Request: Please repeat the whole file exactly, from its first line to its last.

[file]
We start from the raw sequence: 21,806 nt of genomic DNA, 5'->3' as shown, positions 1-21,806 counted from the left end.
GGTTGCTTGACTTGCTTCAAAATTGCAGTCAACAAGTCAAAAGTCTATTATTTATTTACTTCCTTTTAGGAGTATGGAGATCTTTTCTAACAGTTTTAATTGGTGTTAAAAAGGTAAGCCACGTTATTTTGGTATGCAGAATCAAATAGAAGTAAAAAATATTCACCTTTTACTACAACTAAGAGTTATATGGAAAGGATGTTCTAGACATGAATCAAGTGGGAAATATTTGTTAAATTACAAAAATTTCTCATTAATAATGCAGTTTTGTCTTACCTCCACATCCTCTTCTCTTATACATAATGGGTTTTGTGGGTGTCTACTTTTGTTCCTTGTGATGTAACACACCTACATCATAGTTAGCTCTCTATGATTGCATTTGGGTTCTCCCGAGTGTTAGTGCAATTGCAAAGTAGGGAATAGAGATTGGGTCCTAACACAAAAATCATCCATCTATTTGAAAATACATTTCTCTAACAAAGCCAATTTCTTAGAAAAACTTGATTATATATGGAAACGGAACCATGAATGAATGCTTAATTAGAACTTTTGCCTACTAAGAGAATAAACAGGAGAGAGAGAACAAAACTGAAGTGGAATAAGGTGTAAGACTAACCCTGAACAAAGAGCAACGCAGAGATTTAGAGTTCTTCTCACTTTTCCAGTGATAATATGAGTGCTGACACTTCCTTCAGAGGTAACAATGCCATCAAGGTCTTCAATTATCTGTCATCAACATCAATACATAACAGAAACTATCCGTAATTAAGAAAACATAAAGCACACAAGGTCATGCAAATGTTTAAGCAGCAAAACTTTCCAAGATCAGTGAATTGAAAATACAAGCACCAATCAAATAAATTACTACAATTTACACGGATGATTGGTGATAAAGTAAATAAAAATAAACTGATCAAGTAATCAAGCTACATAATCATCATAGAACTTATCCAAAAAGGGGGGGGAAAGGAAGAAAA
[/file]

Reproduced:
We start from the raw sequence: 21,806 nt of genomic DNA, 5'->3' as shown, positions 1-21,806 counted from the left end.
GGTTGCTTGACTTGCTTCAAAATTGCAGTCAACAAGTCAAAAGTCTATTATTTATTTACTTCCTTTTAGGAGTATGGAGATCTTTTCTAACAGTTTTAATTGGTGTTAAAAAGGTAAGCCACGTTATTTTGGTATGCAGAATCAAATAGAAGTAAAAAATATTCACCTTTTACTACAACTAAGAGTTATATGGAAAGGATGTTCTAGACATGAATCAAGTGGGAAATATTTGTTAAATTACAAAAATTTCTCATTAATAATGCAGTTTTGTCTTACCTCCACATCCTCTTCTCTTATACATAATGGGTTTTGTGGGTGTCTACTTTTGTTCCTTGTGATGTAACACACCTACATCATAGTTAGCTCTCTATGATTGCATTTGGGTTCTCCCGAGTGTTAGTGCAATTGCAAAGTAGGGAATAGAGATTGGGTCCTAACACAAAAATCATCCATCTATTTGAAAATACATTTCTCTAACAAAGCCAATTTCTTAGAAAAACTTGATTATATATGGAAACGGAACCATGAATGAATGCTTAATTAGAACTTTTGCCTACTAAGAGAATAAACAGGAGAGAGAGAACAAAACTGAAGTGGAATAAGGTGTAAGACTAACCCTGAACAAAGAGCAACGCAGAGATTTAGAGTTCTTCTCACTTTTCCAGTGATAATATGAGTGCTGACACTTCCTTCAGAGGTAACAATGCCATCAAGGTCTTCAATTATCTGTCATCAACATCAATACATAACAGAAACTATCCGTAATTAAGAAAACATAAAGCACACAAGGTCATGCAAATGTTTAAGCAGCAAAACTTTCCAAGATCAGTGAATTGAAAATACAAGCACCAATCAAATAAATTACTACAATTTACACGGATGATTGGTGATAAAGTAAATAAAAATAAACTGATCAAGTAATCAAGCTACATAATCATCATAGAACTTATCCAAAAAGGGGGGGGAAAGGAAGAAAA